Wyke-Smith, Charles Stylin' with CSS: a designer's guide. 2nd. ed. Berkeley, CA: New Riders, 2008. xv, 298 pp. ISBN: 978-0-321-52555-7. £28.99 $39.99

The development of Cascading Style Sheets, or CSS, has led to something of a revolution in Web page design: table tags are out and div tags are in, unless, of course you have a genuine data table you want to insert into a page. This is a pretty arcane field of development: discussion lists debate, for example, whether defining a table cell with CSS is or is not the same as using tables!

CSS are claimed to have advantages over the use of tables, in that the latter were never intended to be a layout design tool. They also increase load times for pages (although with today's fast systems that may not be too much of a problem) and a large site with many table-based pages can be time-consuming to amend and re-design.

So what does Information Research do? I hear you asking. Well, we use tables, but that is because we've been around almost as long as the Web has been around and in 1995 the use of <div> tags and CSS was not even a glimmer in the eye of a Web designer. Indeed the very notion of designing for the Web was in its infancy. We have tables. Can we do anything about it and would it be worth the effort? This alternative version of the review, using <div> tags and CSS might persuade you that we ought to convert, but, time is of the essence and I don't know that it will ever be done; although, as the template now exists, I may use it for future reviews.

However, back to the book. The seven chapters present the beginner (at least to the beginning CSS user) with a structured approach to using xhtml and CSS. Using CSS enables us, generally, to divorce the content of a Web page (with its embedded xhtml) from the layout (instructions for which are found in the CSS. Thus, we may find in the code on a Web page a statement like:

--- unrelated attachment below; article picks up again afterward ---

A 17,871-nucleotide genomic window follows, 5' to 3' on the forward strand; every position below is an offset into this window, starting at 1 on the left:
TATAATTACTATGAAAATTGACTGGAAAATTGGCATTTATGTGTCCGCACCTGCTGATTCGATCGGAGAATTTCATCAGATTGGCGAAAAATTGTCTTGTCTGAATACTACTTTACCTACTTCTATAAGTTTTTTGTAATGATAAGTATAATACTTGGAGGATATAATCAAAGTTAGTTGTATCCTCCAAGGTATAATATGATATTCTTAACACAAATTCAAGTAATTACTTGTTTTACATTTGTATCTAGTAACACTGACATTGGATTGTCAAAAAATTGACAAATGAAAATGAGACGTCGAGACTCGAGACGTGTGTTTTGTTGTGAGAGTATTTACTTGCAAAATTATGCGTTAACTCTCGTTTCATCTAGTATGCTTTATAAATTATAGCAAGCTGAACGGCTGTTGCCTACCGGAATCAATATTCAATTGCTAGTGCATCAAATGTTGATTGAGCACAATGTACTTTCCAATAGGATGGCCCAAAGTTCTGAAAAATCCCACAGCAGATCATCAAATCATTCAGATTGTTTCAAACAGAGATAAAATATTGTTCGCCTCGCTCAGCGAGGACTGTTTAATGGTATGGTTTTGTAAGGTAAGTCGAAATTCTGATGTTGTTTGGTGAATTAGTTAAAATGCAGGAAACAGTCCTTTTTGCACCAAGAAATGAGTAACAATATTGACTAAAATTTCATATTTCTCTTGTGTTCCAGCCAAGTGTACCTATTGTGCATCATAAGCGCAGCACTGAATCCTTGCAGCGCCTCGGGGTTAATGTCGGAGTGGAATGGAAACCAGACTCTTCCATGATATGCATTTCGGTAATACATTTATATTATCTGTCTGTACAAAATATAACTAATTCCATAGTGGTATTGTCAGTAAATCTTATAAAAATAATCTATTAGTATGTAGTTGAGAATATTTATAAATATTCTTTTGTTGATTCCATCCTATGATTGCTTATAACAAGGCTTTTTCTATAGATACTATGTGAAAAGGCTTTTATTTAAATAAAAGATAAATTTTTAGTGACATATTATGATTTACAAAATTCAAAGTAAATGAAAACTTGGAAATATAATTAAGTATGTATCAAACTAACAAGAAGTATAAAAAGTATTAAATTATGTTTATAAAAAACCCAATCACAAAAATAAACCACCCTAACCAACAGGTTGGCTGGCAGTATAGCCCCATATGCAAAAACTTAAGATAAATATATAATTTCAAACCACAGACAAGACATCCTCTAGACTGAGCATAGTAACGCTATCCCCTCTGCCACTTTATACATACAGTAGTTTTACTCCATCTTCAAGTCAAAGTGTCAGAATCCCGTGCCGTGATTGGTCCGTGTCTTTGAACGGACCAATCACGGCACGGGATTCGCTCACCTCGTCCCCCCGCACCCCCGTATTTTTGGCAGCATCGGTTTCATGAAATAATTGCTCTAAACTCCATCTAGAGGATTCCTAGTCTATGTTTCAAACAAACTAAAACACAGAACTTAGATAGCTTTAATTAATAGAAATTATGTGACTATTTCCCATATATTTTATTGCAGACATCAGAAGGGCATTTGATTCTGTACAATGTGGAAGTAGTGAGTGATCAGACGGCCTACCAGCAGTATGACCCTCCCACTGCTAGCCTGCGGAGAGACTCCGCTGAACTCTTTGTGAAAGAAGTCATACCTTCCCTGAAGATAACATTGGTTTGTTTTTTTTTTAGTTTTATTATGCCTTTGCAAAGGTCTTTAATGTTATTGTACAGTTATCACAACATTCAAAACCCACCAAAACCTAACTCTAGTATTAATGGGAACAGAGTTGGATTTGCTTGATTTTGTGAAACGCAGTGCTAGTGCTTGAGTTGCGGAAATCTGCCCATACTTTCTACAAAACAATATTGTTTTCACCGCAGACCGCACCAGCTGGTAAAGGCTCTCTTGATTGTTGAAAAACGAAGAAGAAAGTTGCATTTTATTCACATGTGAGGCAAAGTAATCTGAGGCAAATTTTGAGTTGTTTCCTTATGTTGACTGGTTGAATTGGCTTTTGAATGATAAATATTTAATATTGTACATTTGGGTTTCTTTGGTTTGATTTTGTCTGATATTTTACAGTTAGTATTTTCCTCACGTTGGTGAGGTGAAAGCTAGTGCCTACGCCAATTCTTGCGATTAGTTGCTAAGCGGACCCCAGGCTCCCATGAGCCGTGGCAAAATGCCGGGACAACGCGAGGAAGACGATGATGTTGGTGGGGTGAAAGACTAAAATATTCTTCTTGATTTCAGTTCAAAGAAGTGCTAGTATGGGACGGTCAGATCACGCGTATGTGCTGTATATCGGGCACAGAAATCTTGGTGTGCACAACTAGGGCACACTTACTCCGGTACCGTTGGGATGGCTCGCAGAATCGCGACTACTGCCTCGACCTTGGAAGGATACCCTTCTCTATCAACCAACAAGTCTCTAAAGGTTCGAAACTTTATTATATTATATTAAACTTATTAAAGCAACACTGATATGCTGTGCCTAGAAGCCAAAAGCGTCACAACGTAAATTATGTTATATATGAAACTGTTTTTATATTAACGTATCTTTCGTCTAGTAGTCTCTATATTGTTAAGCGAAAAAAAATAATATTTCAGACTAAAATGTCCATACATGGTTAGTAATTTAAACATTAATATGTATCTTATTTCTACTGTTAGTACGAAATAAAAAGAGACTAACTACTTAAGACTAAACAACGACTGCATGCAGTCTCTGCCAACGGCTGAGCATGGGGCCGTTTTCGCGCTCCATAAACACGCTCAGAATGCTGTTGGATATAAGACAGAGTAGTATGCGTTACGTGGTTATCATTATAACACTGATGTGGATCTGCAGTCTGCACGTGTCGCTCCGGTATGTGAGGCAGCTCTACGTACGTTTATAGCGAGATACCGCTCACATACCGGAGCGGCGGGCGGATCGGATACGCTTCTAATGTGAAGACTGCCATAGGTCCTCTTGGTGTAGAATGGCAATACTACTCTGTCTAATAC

<div id="content_inner">

The id="content_inner" points to a style-sheet where the layout of this particular "div" - or section - is defined:

#content_inner {
margin:0em 1em 1em 1.5em;

Not much of a definition! However, the beauty of using CSS is that we can define further attributes of the div, such as the font family, text alignment, background colour, or whatever:

#content_inner {
margin:0em 1em 1em 1.5em;
font-family: Verdana, sans-serif;

Of course, one can put the same attributes into the tag on the Web page itself (as I have done here), but the advantage of using CSS is that you define the element once and, wherever it appears on your page, or even your Web site, it will look exactly the same, whereas, without the style sheet you will have to define the element specifically every time you want it to have a particular set of characteristics.

Of course, it is never as easy as it may seem in the text. A considerable amount of thought must go into the design of the individual page elements and that thought has to be represented in the CSS coding. Typically, a designer will build up a code library of elements and definitions and mix and match these, with whatever changes are desired by the client, since to design an plan anew every time would be very time-consuming.

All of this is explained in much more detail and with many more examples, in chapters that deal with How CSS works, styling fonts and text, positioning elements, basic page layout, and bulding Web pages. There's also a chapter on Designing interface components

One of the author's basic principles, set out in the Introduction, is about the re-use of code and, true to this, he has made available a library of code (CSS and javascript) on his Website for the book. So the short-cut to development is right there and, of course, I've taken advantage of it in developing this alternative review page.

Anyone who needs to get to grips with modern Web page design techniques can do no better than to start with this book.

Prof. T.D. Wilson
Editor in Chief
February, 2009